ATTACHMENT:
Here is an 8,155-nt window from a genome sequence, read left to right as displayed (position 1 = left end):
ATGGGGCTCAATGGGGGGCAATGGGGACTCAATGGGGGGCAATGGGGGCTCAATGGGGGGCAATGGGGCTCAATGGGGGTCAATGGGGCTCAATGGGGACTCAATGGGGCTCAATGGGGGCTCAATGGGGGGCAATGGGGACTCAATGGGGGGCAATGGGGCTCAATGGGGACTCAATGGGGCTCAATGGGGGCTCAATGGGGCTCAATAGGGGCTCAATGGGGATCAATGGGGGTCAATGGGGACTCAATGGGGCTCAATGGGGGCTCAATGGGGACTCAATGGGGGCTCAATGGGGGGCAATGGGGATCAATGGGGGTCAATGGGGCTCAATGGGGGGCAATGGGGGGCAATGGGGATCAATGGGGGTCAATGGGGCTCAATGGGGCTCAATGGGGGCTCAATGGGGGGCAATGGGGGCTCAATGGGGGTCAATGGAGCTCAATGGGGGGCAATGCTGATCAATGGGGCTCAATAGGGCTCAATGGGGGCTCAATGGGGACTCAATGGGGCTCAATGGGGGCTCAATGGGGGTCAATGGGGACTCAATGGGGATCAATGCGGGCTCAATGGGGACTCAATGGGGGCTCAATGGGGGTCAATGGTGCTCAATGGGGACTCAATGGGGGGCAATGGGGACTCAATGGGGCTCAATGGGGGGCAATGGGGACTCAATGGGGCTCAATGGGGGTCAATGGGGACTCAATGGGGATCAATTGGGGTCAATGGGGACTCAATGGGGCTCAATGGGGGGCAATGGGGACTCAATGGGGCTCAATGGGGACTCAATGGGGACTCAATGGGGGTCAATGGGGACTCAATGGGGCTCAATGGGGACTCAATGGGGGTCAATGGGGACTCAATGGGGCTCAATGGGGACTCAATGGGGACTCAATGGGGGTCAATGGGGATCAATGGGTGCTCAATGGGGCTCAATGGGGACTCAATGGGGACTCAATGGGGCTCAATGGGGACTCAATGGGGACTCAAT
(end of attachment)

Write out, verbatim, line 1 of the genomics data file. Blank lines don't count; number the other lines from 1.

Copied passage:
Here is an 8,155-nt window from a genome sequence, read left to right as displayed (position 1 = left end):